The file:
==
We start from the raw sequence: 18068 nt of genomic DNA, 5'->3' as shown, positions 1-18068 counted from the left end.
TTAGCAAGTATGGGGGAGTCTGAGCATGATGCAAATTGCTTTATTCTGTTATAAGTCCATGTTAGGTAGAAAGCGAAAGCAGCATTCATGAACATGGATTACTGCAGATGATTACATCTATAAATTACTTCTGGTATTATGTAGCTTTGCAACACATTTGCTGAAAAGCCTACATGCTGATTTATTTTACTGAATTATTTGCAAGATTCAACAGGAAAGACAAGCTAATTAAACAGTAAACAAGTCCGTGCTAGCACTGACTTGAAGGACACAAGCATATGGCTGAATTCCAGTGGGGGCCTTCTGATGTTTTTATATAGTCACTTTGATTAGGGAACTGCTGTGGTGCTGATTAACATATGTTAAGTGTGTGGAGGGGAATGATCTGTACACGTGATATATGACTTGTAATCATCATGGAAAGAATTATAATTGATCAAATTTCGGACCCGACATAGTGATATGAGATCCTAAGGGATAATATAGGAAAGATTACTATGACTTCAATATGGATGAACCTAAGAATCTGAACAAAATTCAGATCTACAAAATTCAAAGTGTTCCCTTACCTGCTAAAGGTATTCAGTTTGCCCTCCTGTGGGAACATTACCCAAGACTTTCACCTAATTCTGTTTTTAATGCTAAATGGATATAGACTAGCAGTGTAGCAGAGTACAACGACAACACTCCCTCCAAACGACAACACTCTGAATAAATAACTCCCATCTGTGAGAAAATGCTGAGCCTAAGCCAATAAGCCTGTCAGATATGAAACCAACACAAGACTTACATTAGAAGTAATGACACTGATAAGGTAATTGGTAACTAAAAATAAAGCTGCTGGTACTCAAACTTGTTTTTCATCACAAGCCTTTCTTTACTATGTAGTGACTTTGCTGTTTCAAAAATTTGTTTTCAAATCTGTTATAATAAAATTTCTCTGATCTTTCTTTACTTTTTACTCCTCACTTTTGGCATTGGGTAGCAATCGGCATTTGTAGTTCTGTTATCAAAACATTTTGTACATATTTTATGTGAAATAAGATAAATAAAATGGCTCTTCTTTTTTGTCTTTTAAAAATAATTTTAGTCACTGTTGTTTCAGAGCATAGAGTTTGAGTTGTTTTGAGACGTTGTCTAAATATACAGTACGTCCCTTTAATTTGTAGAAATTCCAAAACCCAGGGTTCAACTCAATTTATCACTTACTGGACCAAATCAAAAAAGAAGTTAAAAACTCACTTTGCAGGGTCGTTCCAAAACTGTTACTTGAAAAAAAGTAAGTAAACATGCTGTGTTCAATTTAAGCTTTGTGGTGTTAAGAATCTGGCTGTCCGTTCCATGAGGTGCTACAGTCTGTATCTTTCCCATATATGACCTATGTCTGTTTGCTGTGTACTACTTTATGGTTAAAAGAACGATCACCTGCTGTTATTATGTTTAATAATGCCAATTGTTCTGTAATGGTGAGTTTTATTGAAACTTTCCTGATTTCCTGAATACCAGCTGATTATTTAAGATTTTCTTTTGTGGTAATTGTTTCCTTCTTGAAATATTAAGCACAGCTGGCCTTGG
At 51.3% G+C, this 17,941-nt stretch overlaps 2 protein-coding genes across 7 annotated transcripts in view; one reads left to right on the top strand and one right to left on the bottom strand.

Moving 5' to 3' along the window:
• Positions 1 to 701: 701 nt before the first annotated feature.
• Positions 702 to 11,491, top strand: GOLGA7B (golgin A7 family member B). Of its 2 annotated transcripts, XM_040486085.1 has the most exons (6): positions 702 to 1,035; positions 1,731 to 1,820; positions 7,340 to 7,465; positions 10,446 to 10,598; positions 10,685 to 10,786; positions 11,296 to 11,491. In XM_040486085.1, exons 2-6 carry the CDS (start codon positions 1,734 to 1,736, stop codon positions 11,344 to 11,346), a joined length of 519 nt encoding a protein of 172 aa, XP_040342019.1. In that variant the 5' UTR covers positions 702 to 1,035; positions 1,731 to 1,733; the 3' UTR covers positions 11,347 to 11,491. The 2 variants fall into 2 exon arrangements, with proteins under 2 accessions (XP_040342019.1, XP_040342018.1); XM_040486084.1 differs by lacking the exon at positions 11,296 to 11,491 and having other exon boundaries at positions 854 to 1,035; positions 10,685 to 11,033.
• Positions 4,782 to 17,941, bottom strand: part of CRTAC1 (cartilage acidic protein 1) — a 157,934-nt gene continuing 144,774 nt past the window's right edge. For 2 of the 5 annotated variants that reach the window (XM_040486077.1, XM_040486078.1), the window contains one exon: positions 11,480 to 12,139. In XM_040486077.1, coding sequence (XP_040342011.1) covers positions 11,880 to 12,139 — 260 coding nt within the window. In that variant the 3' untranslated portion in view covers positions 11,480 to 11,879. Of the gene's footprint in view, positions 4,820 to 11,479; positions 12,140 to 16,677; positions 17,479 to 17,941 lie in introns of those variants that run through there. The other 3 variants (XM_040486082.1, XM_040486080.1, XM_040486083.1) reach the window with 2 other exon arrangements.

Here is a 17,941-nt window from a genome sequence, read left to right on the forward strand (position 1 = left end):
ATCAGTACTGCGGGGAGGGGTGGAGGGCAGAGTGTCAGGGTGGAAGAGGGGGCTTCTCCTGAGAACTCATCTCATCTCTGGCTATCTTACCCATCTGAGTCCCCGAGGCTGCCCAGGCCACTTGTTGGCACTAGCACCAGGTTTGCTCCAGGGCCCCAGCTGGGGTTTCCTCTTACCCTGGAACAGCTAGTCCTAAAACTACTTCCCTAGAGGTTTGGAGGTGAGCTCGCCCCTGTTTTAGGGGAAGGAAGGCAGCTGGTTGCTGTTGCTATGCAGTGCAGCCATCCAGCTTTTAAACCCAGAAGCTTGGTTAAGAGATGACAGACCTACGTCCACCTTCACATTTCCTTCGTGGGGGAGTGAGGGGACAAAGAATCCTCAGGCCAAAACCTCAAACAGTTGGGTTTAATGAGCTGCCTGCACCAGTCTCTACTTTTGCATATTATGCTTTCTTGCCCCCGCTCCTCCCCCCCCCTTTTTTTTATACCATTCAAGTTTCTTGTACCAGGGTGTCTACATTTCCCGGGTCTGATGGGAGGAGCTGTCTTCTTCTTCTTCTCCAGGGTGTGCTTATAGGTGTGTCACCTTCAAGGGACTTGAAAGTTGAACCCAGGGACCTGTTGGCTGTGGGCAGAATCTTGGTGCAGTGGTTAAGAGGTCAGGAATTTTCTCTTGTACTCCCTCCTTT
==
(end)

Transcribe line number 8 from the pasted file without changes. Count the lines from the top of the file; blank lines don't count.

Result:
Here is a 17,941-nt window from a genome sequence, read left to right on the forward strand (position 1 = left end):